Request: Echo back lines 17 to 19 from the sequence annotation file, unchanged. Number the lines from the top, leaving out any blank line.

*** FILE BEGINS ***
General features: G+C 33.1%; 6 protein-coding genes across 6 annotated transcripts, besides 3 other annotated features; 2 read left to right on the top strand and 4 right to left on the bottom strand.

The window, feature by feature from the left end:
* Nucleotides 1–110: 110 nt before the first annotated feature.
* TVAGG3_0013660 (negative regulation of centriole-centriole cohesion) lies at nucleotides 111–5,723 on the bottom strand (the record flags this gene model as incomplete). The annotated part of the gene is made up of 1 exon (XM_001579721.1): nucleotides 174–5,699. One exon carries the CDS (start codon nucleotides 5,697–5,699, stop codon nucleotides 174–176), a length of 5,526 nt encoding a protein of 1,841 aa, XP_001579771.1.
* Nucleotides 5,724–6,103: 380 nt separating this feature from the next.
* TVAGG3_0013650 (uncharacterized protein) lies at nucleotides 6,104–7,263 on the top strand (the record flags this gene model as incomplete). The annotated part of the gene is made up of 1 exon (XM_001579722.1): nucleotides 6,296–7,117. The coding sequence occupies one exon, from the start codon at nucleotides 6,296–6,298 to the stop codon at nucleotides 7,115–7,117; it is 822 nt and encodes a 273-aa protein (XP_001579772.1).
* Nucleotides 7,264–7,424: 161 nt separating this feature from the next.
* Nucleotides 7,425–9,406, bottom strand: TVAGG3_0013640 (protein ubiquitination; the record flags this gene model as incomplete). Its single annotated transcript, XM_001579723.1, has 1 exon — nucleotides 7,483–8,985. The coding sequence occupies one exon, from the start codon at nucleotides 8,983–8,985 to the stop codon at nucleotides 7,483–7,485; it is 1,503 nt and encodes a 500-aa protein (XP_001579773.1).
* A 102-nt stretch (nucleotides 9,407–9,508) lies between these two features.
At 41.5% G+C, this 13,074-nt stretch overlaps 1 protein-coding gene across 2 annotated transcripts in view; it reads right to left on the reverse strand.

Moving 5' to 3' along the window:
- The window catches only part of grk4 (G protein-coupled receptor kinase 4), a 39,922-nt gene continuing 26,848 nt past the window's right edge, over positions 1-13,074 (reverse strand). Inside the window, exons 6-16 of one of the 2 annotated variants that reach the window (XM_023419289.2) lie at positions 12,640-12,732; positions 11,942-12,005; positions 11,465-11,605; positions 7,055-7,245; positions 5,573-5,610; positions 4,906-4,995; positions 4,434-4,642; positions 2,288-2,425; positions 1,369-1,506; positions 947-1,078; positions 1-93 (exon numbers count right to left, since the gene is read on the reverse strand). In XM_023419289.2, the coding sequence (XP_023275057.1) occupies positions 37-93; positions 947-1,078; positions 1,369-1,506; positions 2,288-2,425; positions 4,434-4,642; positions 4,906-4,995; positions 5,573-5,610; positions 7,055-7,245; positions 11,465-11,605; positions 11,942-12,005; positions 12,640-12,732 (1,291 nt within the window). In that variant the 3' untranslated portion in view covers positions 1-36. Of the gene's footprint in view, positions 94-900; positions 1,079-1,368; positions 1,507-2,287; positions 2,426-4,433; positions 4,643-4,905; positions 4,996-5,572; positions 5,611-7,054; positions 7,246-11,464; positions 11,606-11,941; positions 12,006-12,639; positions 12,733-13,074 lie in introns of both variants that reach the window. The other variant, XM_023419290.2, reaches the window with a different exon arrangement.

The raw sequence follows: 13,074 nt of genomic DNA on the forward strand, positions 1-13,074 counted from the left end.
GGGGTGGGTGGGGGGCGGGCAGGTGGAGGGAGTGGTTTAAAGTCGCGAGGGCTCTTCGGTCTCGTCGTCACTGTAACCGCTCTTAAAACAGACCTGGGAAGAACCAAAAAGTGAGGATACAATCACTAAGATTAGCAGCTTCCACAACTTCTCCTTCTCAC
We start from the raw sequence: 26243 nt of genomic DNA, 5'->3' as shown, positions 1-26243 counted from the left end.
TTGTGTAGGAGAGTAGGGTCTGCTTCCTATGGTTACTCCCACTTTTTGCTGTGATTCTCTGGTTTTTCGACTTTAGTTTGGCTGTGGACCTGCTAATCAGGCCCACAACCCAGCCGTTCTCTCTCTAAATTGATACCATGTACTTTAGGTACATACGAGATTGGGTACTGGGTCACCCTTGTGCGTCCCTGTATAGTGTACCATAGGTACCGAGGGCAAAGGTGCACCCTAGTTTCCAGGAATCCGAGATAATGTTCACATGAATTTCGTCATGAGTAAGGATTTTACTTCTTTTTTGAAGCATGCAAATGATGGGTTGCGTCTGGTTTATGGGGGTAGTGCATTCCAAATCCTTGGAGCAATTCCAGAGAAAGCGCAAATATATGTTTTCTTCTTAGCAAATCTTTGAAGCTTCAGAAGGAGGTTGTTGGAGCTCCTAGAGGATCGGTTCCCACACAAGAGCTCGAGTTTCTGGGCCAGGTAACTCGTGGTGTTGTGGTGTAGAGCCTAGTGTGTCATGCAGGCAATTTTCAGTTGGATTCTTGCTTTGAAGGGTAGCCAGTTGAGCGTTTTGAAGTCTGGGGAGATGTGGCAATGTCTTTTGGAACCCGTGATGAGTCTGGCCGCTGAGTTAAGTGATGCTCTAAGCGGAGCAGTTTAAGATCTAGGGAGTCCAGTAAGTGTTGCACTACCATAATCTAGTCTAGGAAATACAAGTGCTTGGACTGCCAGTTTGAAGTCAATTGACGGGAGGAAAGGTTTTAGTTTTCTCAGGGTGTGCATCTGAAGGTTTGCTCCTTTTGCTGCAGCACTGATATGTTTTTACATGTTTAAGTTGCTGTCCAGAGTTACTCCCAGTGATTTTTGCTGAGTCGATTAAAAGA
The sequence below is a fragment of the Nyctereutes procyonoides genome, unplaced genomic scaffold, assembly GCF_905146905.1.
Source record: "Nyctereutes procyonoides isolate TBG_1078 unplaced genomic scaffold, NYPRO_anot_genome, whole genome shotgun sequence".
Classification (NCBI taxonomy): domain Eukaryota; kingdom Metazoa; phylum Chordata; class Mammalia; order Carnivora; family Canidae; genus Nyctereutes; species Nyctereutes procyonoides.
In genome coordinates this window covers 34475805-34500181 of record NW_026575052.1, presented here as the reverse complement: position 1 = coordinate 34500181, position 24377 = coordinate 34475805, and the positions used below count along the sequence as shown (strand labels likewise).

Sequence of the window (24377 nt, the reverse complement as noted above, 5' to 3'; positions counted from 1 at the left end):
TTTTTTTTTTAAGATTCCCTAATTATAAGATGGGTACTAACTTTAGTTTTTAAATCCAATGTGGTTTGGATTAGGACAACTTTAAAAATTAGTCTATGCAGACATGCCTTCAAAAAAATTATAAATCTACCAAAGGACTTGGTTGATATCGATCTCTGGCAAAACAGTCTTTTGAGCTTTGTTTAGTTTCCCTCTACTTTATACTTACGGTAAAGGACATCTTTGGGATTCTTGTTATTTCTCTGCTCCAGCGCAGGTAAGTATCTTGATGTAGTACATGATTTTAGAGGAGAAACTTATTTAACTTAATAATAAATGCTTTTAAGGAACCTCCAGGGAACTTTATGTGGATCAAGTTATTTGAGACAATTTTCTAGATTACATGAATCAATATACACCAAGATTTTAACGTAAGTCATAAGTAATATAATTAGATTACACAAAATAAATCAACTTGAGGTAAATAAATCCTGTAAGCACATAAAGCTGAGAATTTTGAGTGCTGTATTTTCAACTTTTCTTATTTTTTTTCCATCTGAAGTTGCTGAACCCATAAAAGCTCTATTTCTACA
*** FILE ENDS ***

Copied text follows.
The sequence below is a fragment of the Nyctereutes procyonoides genome, unplaced genomic scaffold, assembly GCF_905146905.1.
Source record: "Nyctereutes procyonoides isolate TBG_1078 unplaced genomic scaffold, NYPRO_anot_genome, whole genome shotgun sequence".
Classification (NCBI taxonomy): domain Eukaryota; kingdom Metazoa; phylum Chordata; class Mammalia; order Carnivora; family Canidae; genus Nyctereutes; species Nyctereutes procyonoides.